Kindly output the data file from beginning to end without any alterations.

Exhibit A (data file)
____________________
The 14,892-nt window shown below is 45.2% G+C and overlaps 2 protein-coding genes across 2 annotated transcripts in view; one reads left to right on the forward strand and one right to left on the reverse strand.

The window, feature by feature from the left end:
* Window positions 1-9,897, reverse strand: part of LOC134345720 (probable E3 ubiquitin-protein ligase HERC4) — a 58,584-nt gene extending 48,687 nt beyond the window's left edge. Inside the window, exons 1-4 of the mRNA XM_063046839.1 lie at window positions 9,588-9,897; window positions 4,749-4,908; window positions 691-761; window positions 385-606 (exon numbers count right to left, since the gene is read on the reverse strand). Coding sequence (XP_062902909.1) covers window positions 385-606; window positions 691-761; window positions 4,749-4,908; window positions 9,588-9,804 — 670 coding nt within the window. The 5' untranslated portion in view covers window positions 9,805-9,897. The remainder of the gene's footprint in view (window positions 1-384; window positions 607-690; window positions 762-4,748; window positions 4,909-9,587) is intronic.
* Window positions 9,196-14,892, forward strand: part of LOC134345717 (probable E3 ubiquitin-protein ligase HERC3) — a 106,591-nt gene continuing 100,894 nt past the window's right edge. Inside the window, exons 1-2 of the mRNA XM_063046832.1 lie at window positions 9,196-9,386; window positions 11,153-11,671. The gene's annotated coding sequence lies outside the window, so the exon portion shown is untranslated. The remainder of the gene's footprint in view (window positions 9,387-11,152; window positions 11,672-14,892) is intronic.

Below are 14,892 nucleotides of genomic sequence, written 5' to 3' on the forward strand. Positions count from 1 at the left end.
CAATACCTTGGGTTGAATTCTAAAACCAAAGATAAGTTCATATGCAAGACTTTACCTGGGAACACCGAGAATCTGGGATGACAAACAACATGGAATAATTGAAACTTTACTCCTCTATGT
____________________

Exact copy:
The 14,892-nt window shown below is 45.2% G+C and overlaps 2 protein-coding genes across 2 annotated transcripts in view; one reads left to right on the forward strand and one right to left on the reverse strand.

The window, feature by feature from the left end:
* Window positions 1-9,897, reverse strand: part of LOC134345720 (probable E3 ubiquitin-protein ligase HERC4) — a 58,584-nt gene extending 48,687 nt beyond the window's left edge. Inside the window, exons 1-4 of the mRNA XM_063046839.1 lie at window positions 9,588-9,897; window positions 4,749-4,908; window positions 691-761; window positions 385-606 (exon numbers count right to left, since the gene is read on the reverse strand). Coding sequence (XP_062902909.1) covers window positions 385-606; window positions 691-761; window positions 4,749-4,908; window positions 9,588-9,804 — 670 coding nt within the window. The 5' untranslated portion in view covers window positions 9,805-9,897. The remainder of the gene's footprint in view (window positions 1-384; window positions 607-690; window positions 762-4,748; window positions 4,909-9,587) is intronic.
* Window positions 9,196-14,892, forward strand: part of LOC134345717 (probable E3 ubiquitin-protein ligase HERC3) — a 106,591-nt gene continuing 100,894 nt past the window's right edge. Inside the window, exons 1-2 of the mRNA XM_063046832.1 lie at window positions 9,196-9,386; window positions 11,153-11,671. The gene's annotated coding sequence lies outside the window, so the exon portion shown is untranslated. The remainder of the gene's footprint in view (window positions 9,387-11,152; window positions 11,672-14,892) is intronic.

Below are 14,892 nucleotides of genomic sequence, written 5' to 3' on the forward strand. Positions count from 1 at the left end.
CAATACCTTGGGTTGAATTCTAAAACCAAAGATAAGTTCATATGCAAGACTTTACCTGGGAACACCGAGAATCTGGGATGACAAACAACATGGAATAATTGAAACTTTACTCCTCTATGT